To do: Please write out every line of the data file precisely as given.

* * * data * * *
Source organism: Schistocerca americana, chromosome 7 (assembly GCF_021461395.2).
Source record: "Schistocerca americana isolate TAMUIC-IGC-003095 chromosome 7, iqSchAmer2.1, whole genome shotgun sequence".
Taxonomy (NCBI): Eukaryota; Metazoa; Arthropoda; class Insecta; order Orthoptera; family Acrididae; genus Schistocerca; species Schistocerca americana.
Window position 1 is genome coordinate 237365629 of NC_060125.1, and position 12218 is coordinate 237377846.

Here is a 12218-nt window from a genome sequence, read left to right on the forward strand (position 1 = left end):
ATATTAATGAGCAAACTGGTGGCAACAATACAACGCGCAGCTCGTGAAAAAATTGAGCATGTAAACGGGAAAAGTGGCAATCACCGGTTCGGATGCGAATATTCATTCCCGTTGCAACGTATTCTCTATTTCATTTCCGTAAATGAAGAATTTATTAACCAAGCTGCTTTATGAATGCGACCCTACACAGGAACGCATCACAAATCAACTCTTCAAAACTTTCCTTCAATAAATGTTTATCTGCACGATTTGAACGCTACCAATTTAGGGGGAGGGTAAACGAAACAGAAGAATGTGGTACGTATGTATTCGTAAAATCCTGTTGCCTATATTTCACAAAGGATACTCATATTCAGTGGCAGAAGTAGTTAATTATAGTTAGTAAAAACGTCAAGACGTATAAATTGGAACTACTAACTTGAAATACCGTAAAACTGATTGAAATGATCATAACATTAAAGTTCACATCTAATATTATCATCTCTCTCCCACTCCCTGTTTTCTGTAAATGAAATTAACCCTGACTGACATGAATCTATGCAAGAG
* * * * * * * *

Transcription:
Source organism: Schistocerca americana, chromosome 7 (assembly GCF_021461395.2).
Source record: "Schistocerca americana isolate TAMUIC-IGC-003095 chromosome 7, iqSchAmer2.1, whole genome shotgun sequence".
Taxonomy (NCBI): Eukaryota; Metazoa; Arthropoda; class Insecta; order Orthoptera; family Acrididae; genus Schistocerca; species Schistocerca americana.
Window position 1 is genome coordinate 237365629 of NC_060125.1, and position 12218 is coordinate 237377846.

Here is a 12218-nt window from a genome sequence, read left to right on the forward strand (position 1 = left end):
ATATTAATGAGCAAACTGGTGGCAACAATACAACGCGCAGCTCGTGAAAAAATTGAGCATGTAAACGGGAAAAGTGGCAATCACCGGTTCGGATGCGAATATTCATTCCCGTTGCAACGTATTCTCTATTTCATTTCCGTAAATGAAGAATTTATTAACCAAGCTGCTTTATGAATGCGACCCTACACAGGAACGCATCACAAATCAACTCTTCAAAACTTTCCTTCAATAAATGTTTATCTGCACGATTTGAACGCTACCAATTTAGGGGGAGGGTAAACGAAACAGAAGAATGTGGTACGTATGTATTCGTAAAATCCTGTTGCCTATATTTCACAAAGGATACTCATATTCAGTGGCAGAAGTAGTTAATTATAGTTAGTAAAAACGTCAAGACGTATAAATTGGAACTACTAACTTGAAATACCGTAAAACTGATTGAAATGATCATAACATTAAAGTTCACATCTAATATTATCATCTCTCTCCCACTCCCTGTTTTCTGTAAATGAAATTAACCCTGACTGACATGAATCTATGCAAGAG